Nancy Gonzalez boutique opens at Harrods, London
The fashion scene may have seasonal dalliances with mock-croc, fake reptilian and leopard print, but when it comes to the real deal, exotics have always held a certain cachet, unaffected by time or place. Columbian designer Nancy Gonzalez, whose bags made from exotic skin have been a favourite across the world for over 20 years, has confirmed this by extending her retail reach in over 400 multi-brand stores to Harrods, which is now playing host to her eponymous brand’s first London boutique.
In this month’s style special (W*156), we explore how a select crew of luxury brands like Nancy Gonzalez are branching out their production line to directly engage with the farmers and producers at the source. By overseeing the production process from raw material to finished piece and controlling its crocodile farms and tanneries where the skins for the bags come from, Nancy Gonzalez believes it guarantees customers the best-quality skins available.
This extreme attention to detail is also reflected in the 300 sq ft shop-in-shop, where the constraints of a department store setting have not scuppered the brand’s exacting standards. Bags are displayed on ultra-thick cubes of plexiglas which have much larger dimensions than the usual shop standard. Banishing metal from the space, the boutique, located in Harrods’ Egyptian Room, uses only bronze detailing on cabinets.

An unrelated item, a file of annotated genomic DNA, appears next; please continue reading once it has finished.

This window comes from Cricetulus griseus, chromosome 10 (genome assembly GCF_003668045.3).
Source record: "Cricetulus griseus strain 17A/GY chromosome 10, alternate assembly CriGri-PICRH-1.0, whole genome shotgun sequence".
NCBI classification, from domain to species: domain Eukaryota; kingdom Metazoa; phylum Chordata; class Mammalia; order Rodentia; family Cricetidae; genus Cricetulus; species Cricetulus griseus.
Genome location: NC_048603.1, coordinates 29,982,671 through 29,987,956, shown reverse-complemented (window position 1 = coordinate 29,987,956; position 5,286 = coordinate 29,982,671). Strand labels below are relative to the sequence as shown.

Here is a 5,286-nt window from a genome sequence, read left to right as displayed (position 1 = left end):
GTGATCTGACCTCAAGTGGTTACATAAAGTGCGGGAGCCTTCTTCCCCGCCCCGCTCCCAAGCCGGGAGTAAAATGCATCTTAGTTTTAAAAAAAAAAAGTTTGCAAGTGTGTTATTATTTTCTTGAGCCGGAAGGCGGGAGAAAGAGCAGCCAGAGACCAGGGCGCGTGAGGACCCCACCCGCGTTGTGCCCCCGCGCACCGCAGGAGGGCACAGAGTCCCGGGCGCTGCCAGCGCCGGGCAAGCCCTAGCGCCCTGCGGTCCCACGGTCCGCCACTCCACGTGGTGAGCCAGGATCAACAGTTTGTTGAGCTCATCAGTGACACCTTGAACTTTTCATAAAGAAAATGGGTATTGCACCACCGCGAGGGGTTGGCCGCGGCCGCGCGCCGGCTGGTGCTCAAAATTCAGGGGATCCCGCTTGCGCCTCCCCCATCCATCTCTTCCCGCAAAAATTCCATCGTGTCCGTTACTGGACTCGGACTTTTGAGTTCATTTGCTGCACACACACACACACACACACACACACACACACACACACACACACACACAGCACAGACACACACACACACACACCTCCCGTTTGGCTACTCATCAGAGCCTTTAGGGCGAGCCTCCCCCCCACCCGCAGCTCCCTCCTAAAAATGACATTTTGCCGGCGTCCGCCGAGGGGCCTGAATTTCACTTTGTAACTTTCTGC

Framed with a backdrop of silken velvet walls, the interior is dominated by highly polished rosewood fixtures that were sourced in Columbia and shipped over to Budrio, Italy, to be assembled by luxury shop furniture specialists Arredoquattroindustrie.
When commissioning New York-based Rawlins Design to design the overall space, Nancy’s son and company president Santiago briefed them to combine the sensibility of designers such as André Arbus, Jean-Michel Frank and Gabriella Crespi (whose influence can be see in the demi-moon rosewood cabinets in the boutique’s central space) with minimalist art - Gonzalez cites Donald Judd as a heavy influence on his conceptualisation for the boxy-shaped cabinets.
Meanwhile, a carefully-considered lighting scheme, which ensures not a single shadow is cast on the bags, reflects Gonzalez’s desire for a space that had to be ’very precisely lit’ with perfectly balanced lighting.
And gone are the days where the hues of exotic accessories are limited to innocuous browns, tans and creams - at Nancy Gonzalez, it’s all about eye-popping brights.